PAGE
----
Cyprus has not indicated if it intends to retain cluster munitions for research or training.
 Explanation of Vote by Cyprus, UNGA First Committee on Disarmament and International Security, New York, 31 October 2016. See also, “Implementation of the Convention on Cluster Munitions,” UNGA Resolution 71/45, 5 December 2016.
 Explanation of Vote by Cyprus, UNGA First Committee on Disarmament and International Security, New York, 4 November 2015. See also, “Implementation of the Convention on Cluster Munitions,” UNGA Resolution 70/54, 7 December 2015.
 In April 2014, a Cypriot representative informed the CMC that the ratification process had been put on hold for three years because of the country’s financial situation and International Monetary Fund (IMF) restrictions that inhibit Cyprus from spending funds to meet its anticipated stockpile destruction obligations. CMC meeting with Georgeos S. Yiangou, Counsellor, Deputy Permanent Representative, Permanent Mission of Cyprus to the UN in Geneva, Convention on Cluster Munitions Intersessional Meetings, Geneva, 10 April 2014. In September 2012, officials said that draft ratification legislation introduced in 2011 was still awaiting parliamentary approval, leaving the ratification process “stalled” but “not suspended.” CMC meeting with George Stavrinou, Attaché, Security Policy Department, Ministry of Foreign Affairs, Convention on Cluster Munitions Third Meeting of States Parties, Oslo, 13 September 2012.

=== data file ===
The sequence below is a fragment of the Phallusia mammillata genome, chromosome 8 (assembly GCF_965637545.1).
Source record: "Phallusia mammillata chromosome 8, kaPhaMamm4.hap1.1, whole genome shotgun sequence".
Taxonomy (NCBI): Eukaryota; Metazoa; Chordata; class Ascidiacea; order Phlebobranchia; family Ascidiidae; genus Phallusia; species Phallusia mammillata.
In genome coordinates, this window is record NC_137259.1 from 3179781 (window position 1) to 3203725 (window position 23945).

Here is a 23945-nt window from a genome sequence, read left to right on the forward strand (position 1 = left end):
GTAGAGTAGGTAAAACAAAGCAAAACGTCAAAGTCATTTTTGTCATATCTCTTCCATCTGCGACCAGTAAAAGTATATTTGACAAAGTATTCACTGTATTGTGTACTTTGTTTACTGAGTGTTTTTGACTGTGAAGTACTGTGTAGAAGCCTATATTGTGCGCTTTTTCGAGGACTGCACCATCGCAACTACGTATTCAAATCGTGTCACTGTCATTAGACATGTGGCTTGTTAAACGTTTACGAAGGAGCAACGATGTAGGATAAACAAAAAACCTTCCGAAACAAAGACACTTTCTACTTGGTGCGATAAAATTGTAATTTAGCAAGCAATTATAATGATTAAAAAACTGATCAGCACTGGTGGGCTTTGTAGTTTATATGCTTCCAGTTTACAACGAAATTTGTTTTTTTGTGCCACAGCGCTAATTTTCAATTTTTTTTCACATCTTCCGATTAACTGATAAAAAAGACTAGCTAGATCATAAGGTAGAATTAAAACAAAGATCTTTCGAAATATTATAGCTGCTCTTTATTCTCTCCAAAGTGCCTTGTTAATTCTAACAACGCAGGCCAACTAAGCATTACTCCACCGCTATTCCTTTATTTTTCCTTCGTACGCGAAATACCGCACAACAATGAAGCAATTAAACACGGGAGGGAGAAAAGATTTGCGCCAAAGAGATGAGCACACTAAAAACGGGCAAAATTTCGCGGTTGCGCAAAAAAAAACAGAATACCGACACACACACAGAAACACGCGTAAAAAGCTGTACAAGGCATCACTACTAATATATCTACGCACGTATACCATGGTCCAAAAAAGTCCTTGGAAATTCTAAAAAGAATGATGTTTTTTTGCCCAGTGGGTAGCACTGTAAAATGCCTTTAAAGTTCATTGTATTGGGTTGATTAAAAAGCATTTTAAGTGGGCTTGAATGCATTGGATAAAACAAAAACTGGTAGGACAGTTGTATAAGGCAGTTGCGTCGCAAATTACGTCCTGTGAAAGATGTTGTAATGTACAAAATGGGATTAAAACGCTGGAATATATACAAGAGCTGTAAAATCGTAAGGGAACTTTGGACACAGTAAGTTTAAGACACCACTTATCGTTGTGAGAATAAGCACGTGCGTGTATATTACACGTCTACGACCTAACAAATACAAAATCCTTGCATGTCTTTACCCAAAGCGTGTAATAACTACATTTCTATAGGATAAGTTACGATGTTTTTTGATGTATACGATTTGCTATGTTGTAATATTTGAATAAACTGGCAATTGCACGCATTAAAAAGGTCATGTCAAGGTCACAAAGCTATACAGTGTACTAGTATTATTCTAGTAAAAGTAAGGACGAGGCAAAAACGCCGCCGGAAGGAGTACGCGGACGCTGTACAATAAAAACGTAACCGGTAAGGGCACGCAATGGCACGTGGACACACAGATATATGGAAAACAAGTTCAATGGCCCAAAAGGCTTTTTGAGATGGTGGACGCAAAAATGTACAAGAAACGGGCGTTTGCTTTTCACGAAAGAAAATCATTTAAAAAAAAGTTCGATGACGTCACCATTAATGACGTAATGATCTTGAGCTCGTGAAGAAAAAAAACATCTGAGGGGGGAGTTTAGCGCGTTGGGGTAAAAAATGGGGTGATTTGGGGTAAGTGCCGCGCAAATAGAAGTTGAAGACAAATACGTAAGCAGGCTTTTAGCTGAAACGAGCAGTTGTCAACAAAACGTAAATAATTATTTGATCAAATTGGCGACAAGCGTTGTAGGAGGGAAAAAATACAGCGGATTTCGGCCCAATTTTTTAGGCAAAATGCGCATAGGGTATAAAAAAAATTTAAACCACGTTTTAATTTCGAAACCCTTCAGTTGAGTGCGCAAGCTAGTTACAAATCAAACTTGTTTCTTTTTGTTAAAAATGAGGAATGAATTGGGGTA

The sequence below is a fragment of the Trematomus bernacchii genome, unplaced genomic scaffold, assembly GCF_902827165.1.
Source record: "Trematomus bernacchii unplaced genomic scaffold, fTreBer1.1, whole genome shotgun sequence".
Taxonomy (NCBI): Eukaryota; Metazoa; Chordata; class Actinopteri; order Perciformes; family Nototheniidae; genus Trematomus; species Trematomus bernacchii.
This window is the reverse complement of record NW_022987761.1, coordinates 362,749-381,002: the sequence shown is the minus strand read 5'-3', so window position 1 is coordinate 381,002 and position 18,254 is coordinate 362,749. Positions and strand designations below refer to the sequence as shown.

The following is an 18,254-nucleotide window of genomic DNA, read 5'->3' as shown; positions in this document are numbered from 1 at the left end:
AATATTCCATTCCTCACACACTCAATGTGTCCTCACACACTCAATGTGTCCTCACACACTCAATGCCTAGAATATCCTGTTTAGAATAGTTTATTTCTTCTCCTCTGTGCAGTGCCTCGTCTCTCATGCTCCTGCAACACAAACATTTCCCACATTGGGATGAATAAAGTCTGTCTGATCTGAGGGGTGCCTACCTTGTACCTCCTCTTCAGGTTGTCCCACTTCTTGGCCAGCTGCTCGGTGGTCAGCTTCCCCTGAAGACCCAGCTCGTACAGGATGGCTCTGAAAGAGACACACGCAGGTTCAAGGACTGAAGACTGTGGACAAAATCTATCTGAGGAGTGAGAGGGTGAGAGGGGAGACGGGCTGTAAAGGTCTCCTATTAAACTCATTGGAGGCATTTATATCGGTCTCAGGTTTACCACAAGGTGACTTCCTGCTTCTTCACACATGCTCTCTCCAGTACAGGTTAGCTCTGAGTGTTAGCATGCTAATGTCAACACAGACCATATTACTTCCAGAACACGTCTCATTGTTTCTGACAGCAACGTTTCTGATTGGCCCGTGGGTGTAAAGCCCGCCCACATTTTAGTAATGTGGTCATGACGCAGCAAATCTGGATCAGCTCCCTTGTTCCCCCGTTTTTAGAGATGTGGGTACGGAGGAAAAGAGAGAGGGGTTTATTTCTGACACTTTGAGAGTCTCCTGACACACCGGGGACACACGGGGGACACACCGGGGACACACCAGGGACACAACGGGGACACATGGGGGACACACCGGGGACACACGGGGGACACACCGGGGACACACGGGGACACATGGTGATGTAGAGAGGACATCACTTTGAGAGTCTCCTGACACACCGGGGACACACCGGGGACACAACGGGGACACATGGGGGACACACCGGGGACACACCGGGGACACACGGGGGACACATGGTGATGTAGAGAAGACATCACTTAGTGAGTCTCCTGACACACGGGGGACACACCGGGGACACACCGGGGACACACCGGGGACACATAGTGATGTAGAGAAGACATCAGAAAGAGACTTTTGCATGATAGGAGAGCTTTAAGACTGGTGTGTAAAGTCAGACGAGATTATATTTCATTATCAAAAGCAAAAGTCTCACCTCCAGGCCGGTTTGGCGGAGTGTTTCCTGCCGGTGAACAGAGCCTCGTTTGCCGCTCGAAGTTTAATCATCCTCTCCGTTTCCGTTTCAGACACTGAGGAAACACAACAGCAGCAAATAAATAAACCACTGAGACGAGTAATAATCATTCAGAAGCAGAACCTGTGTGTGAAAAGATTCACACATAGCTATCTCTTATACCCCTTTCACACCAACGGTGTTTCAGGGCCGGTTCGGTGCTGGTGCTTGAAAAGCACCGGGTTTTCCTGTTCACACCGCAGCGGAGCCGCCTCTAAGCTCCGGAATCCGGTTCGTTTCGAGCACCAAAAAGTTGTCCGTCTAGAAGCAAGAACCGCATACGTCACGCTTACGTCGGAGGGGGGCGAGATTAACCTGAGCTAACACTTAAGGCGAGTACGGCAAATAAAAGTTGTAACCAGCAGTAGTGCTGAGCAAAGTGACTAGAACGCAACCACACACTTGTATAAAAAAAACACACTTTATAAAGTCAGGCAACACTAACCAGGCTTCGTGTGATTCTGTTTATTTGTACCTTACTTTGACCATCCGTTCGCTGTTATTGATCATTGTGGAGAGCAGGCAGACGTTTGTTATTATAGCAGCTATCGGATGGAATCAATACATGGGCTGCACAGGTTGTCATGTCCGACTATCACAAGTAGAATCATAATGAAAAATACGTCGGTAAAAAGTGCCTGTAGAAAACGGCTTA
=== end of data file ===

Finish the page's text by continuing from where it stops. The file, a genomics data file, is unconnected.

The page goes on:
Letter from Elena Rafti, Security Policy Director, Ministry of Foreign Affairs, to Mary Wareham, Advocacy Director, Arms Division, Human Rights Watch (HRW), 27 May 2015.